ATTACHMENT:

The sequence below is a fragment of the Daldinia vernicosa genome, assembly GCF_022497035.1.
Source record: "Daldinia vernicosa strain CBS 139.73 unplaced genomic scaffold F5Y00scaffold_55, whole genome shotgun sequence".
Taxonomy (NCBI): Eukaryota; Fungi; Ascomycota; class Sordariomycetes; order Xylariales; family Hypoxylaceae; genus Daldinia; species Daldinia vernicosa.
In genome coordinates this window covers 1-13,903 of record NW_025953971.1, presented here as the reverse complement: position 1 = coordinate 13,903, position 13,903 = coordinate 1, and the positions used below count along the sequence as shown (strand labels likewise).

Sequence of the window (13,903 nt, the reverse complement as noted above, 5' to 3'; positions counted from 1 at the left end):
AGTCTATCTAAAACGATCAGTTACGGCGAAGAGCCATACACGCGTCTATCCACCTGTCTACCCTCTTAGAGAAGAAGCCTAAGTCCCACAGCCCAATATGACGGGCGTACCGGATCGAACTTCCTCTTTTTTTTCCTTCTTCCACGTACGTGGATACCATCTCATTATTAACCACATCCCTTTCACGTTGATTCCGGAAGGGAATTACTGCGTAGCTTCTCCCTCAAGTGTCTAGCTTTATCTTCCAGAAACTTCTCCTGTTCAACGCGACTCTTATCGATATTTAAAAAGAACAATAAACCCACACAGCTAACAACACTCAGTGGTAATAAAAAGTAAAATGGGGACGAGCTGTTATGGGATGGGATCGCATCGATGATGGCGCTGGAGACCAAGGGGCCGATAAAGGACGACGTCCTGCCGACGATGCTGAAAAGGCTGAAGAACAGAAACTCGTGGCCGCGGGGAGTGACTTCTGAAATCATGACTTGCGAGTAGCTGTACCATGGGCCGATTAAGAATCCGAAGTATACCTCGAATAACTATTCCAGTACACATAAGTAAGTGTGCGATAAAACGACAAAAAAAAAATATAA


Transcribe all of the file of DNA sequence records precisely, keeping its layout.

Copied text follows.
The sequence below is a fragment of the Daldinia vernicosa genome, assembly GCF_022497035.1.
Source record: "Daldinia vernicosa strain CBS 139.73 unplaced genomic scaffold F5Y00scaffold_55, whole genome shotgun sequence".
Taxonomy (NCBI): Eukaryota; Fungi; Ascomycota; class Sordariomycetes; order Xylariales; family Hypoxylaceae; genus Daldinia; species Daldinia vernicosa.
In genome coordinates this window covers 1-13,903 of record NW_025953971.1, presented here as the reverse complement: position 1 = coordinate 13,903, position 13,903 = coordinate 1, and the positions used below count along the sequence as shown (strand labels likewise).

Sequence of the window (13,903 nt, the reverse complement as noted above, 5' to 3'; positions counted from 1 at the left end):
AGTCTATCTAAAACGATCAGTTACGGCGAAGAGCCATACACGCGTCTATCCACCTGTCTACCCTCTTAGAGAAGAAGCCTAAGTCCCACAGCCCAATATGACGGGCGTACCGGATCGAACTTCCTCTTTTTTTTCCTTCTTCCACGTACGTGGATACCATCTCATTATTAACCACATCCCTTTCACGTTGATTCCGGAAGGGAATTACTGCGTAGCTTCTCCCTCAAGTGTCTAGCTTTATCTTCCAGAAACTTCTCCTGTTCAACGCGACTCTTATCGATATTTAAAAAGAACAATAAACCCACACAGCTAACAACACTCAGTGGTAATAAAAAGTAAAATGGGGACGAGCTGTTATGGGATGGGATCGCATCGATGATGGCGCTGGAGACCAAGGGGCCGATAAAGGACGACGTCCTGCCGACGATGCTGAAAAGGCTGAAGAACAGAAACTCGTGGCCGCGGGGAGTGACTTCTGAAATCATGACTTGCGAGTAGCTGTACCATGGGCCGATTAAGAATCCGAAGTATACCTCGAATAACTATTCCAGTACACATAAGTAAGTGTGCGATAAAACGACAAAAAAAAAATATAA